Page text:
It's easy to drift into the state of taking where you live for granted as the years roll by. Residing in the Los Angeles area, I'm surrounded by music venues, new band formations, and shows on an almost daily basis. I can walk down the street wearing a scary ole' Marilyn Manson or Gojira shirt without fear of repercussion. Flip the globe and things are vastly different in terms of accessibility and social tolerance of metal music. Now I'm not one to stand on a soapbox and rant about privilege or anything of that sort, but I genuinely am grateful more and more as I realize how opposite life may be for a metalhead in the Middle East. Granted, I'm not here to paint the Middle East as completely authoritarian and void of metal music, yet a good majority of countries in that region are unfortunately presented with far less opportunity to openly enjoy heavier music as other countries. And for that very reason, I feel it is important to shine a bright light on the titans moving the Middle Eastern metal scene to bring global awareness to the talent that is being harnessed in a region that doesn't exactly welcome it with as open arms as jolly lil' Los Angeles.
One of the most well-known metal acts within the Middle East is the folksy, blackened, and melodic death metal group Orphaned Land. The act formed in Israel back in 1991, breaking through the scene pioneering "oriental metal." With five previous albums and lineup changes, the band now presents Unsung Prophets & Dead Messiahs under the lineup of vocalist Kobi Farhi, guitarist Idan Amsalem, multi-instrumentalist Chen Balbus, bassist Uri Zelcha, and drummer Matan Shmuely.
As female vocals seduce the listener into the first track, "The Cave," the band cuts to the chase in establishing their usual tropes: Eastern stringed instruments, a catchy vocal verse, and a triumphant backing choir, which all lead up to the climax of Farhi's growly snarls. With a bob-your-head breakdown, string section passage, and guitar solo sewn through this piece, it is undeniable that the band knows how to keep a composition dynamic and unpredictable. The first time I heard this opener, I felt so compelled at all the intricate layers that I did not notice that eight minutes has passed by. I was hooked and ready for what Orphaned Land had prepared next.
Moving forward, the next several pieces remain under the five minute mark such as "We Do Not Resist," which strangely enough possesses a Rammstein vibe to it at parts. There are of course still Orphaned Land traits alike the elements mentioned in the previous track. "In Propaganda" is propelled forward with Eastern rhythms clapped and played out on the string section in a mesmerizing manner. I'm typically not a sucker for ballads, but "All Knowing Eye" is absolutely moving and holds your attention all the way to the blistering guitar solo crescendo, which totally sounds Pearl Jam inspired. If the tracks had so far seemed easy to swallow, the group undercuts the listener with "Yedidi," a composition rife with musicalities very much so foreign to Western ears. The melismatic vocal delivery feels overtly contrary to typical singing and is undoubtedly captivating for that exact reason.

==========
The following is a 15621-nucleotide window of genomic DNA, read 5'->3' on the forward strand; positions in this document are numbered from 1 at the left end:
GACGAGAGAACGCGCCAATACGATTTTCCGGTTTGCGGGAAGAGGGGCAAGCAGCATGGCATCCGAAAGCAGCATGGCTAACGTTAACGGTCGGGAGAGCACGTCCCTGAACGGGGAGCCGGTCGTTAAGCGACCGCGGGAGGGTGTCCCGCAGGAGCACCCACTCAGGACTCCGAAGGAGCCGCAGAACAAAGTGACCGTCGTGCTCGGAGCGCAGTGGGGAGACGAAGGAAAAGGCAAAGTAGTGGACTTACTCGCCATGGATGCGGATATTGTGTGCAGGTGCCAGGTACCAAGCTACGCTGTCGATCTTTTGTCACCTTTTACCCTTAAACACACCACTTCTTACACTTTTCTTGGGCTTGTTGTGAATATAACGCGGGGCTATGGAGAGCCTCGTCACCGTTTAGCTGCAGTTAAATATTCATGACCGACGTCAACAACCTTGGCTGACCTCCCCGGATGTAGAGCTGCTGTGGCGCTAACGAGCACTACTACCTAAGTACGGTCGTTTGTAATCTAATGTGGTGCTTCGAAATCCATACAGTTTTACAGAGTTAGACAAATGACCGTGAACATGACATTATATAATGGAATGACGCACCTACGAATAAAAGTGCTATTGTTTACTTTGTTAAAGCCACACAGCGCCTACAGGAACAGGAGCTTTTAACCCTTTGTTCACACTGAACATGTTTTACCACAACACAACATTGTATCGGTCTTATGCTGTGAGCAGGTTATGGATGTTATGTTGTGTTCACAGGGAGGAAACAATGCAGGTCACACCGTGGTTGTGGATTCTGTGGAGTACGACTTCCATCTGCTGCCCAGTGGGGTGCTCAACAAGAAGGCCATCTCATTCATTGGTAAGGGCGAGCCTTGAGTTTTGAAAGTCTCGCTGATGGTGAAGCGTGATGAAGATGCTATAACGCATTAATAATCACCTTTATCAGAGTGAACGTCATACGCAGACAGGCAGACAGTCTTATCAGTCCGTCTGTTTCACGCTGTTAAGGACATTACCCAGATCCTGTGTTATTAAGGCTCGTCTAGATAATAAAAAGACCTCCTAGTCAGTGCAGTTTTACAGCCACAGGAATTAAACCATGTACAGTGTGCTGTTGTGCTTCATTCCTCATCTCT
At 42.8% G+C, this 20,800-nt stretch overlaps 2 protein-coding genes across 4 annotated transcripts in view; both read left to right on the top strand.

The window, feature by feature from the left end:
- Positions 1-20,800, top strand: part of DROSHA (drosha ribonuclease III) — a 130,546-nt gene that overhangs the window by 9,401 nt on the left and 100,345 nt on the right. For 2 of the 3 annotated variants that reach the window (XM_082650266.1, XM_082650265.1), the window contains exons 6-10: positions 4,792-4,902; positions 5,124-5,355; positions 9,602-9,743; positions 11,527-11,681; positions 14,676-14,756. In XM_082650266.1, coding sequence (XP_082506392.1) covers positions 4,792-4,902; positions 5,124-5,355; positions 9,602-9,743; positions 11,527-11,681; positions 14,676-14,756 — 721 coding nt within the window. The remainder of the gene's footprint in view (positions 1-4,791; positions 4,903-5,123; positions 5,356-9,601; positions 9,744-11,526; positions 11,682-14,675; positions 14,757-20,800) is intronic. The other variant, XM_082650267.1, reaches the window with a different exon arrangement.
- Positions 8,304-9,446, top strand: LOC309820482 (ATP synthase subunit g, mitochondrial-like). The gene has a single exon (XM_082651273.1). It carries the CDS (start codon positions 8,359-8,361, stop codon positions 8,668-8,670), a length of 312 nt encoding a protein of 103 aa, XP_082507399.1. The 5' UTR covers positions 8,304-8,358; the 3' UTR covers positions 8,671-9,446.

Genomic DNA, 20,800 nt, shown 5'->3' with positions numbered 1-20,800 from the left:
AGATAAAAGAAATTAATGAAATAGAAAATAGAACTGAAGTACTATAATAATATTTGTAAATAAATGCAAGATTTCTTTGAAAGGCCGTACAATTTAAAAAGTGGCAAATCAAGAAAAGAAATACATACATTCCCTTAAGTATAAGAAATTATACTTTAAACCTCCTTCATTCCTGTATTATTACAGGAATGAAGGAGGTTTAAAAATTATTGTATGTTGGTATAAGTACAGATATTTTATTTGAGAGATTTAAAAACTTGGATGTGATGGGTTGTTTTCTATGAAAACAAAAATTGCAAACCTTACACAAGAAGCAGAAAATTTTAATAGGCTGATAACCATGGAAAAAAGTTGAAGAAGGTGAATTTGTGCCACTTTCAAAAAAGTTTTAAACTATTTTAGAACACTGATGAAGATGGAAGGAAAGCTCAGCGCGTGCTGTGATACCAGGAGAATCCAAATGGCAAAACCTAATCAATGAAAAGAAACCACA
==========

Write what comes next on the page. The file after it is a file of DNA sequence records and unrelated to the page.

Another shockingly impactful aspect of this record is the variety in guest musicians. The Pink Floyd/Porcupine Tree-esque prog piece "Chains Fall to Gravity" is tied up with a guitar solo from Steve Hackett of Genesis fame. And while it is amazing to have Hackett contribute to the track, the entire piece is jam-packed with ornate layers and melodies. Blind Guardian vocalist Hansi Kursch adds harmonies to the record's arguably catchiest song, "Like Orpheus." Lastly, Tomas Lindberg from At The Gates provides some nasty scowls on "Only the Dead Have Seen the End of War."
To be fair, a solid half of this album may be considered more equivalent to rock than metal, but Orphaned Land's ability to fuse metallic attributes with classic and prog rock is butter smooth. Unsung Prophets & Dead Messiahs is so incredibly diverse that not once did I feel bored or as if the songs began to sound the same. While I could chalk this up to the array of instruments, which admittedly is truly impressive, I feel that the band's songwriting skills are the true driving force in this record's range. This LP is gripping from front-to-back and is already a contender for album of the year in my book.